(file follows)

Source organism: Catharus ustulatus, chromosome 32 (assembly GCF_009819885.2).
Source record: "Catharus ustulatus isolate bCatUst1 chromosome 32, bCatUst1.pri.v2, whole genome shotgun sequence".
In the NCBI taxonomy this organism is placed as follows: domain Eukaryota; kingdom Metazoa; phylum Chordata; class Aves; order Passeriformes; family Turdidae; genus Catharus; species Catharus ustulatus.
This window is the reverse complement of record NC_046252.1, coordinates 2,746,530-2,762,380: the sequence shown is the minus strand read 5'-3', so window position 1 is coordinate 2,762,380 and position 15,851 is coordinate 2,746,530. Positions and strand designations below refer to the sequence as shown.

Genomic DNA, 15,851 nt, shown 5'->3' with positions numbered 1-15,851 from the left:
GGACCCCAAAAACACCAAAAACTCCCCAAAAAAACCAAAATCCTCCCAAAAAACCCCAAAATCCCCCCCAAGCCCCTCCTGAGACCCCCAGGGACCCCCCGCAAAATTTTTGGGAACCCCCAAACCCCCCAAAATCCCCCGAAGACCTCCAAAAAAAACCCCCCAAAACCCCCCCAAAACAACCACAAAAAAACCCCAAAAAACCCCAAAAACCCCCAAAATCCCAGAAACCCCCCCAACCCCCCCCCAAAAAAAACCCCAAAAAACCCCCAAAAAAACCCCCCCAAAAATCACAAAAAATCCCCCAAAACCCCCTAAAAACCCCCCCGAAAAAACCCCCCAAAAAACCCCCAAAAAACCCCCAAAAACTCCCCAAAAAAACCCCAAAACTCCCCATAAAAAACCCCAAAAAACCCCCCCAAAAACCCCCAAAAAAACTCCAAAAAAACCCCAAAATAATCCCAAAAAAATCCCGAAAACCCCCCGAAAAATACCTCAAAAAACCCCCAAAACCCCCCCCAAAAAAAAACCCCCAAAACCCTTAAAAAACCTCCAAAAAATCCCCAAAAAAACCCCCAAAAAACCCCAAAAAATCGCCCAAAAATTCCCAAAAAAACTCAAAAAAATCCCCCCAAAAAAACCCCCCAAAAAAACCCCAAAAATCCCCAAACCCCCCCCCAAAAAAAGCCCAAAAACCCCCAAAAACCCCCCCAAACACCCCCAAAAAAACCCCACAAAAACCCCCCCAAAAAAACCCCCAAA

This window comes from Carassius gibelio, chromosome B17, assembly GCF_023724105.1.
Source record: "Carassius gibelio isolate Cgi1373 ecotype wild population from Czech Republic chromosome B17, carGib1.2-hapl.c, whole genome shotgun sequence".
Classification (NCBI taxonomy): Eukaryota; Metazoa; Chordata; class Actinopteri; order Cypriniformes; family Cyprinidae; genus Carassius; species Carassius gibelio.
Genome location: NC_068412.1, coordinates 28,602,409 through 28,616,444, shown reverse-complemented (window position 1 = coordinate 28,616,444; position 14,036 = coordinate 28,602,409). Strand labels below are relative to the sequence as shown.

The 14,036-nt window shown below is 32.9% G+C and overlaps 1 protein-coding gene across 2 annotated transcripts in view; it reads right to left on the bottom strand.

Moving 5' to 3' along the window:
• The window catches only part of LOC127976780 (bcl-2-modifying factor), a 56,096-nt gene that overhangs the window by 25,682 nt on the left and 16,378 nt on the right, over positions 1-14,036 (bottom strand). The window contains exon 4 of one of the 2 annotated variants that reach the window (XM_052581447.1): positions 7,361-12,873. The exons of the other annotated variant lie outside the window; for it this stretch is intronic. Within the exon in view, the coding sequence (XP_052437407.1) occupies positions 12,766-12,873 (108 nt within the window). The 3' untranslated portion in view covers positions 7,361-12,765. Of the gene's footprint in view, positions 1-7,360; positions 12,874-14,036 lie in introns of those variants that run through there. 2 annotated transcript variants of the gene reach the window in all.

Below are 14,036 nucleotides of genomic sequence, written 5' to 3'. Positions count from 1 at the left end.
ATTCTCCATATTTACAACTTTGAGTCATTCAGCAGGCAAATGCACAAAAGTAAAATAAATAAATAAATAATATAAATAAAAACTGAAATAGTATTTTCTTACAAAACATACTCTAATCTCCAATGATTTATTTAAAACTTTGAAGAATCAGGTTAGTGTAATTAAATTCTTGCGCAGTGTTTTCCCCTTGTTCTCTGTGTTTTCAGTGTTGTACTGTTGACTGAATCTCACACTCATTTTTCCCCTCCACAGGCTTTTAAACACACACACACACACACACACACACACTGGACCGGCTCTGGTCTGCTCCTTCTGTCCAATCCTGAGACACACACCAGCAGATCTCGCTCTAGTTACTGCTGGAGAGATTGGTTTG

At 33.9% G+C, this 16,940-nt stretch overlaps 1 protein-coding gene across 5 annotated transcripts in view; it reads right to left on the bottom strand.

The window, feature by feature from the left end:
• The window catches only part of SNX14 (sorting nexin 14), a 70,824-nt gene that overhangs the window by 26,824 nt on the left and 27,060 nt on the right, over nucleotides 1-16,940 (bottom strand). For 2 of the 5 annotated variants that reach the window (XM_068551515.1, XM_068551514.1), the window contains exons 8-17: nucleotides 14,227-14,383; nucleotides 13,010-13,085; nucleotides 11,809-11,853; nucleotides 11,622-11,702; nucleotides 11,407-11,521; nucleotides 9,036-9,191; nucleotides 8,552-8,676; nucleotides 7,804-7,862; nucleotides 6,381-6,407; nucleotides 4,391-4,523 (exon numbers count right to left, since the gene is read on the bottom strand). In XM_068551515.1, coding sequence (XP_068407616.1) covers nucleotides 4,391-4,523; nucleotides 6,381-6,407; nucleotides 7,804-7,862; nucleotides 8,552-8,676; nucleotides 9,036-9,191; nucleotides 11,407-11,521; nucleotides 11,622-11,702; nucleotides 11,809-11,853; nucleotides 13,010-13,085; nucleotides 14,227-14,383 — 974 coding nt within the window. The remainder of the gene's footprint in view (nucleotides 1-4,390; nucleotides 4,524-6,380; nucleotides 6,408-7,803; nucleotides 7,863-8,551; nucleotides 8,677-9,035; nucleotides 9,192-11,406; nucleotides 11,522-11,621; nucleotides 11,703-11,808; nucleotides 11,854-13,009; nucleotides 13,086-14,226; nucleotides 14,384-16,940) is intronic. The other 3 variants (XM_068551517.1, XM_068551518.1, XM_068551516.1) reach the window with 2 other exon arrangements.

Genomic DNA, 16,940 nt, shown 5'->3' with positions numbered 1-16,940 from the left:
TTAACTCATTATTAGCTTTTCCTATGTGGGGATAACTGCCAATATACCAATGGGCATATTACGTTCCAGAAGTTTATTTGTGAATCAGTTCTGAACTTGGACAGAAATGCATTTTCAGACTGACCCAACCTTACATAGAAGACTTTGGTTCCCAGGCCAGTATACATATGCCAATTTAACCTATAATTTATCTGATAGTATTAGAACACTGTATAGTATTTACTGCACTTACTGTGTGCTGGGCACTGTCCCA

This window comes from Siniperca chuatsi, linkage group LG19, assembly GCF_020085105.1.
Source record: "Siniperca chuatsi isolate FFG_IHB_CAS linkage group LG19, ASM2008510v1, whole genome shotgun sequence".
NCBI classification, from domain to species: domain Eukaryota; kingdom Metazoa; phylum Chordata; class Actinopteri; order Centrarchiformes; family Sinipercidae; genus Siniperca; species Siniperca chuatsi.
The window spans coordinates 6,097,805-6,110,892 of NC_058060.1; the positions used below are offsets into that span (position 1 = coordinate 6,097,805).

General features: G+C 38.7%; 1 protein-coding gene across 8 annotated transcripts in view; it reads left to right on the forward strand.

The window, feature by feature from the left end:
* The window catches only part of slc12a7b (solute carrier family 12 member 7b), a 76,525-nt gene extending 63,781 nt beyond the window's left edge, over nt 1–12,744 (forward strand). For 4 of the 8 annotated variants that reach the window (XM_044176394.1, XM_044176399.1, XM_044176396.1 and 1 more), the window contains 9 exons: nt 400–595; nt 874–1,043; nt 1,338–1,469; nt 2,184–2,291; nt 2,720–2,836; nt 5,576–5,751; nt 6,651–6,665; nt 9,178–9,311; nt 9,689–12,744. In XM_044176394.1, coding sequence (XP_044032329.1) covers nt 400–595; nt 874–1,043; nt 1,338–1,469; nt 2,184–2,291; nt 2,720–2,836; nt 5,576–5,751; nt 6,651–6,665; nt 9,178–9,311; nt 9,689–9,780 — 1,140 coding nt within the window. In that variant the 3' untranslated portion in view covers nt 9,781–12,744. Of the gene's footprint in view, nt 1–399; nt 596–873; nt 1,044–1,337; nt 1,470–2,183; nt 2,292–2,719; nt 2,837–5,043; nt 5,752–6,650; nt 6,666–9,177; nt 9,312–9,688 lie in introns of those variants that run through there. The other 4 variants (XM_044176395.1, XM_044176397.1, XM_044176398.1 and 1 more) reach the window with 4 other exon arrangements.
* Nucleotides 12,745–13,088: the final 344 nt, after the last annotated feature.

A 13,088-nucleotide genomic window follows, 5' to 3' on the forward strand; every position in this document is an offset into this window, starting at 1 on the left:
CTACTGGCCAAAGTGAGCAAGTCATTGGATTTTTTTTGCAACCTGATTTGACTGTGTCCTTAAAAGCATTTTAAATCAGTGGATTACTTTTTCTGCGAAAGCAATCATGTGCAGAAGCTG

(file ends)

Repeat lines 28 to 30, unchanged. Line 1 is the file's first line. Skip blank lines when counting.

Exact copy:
* Nucleotides 12,745–13,088: the final 344 nt, after the last annotated feature.

A 13,088-nucleotide genomic window follows, 5' to 3' on the forward strand; every position in this document is an offset into this window, starting at 1 on the left:
CTACTGGCCAAAGTGAGCAAGTCATTGGATTTTTTTTGCAACCTGATTTGACTGTGTCCTTAAAAGCATTTTAAATCAGTGGATTACTTTTTCTGCGAAAGCAATCATGTGCAGAAGCTG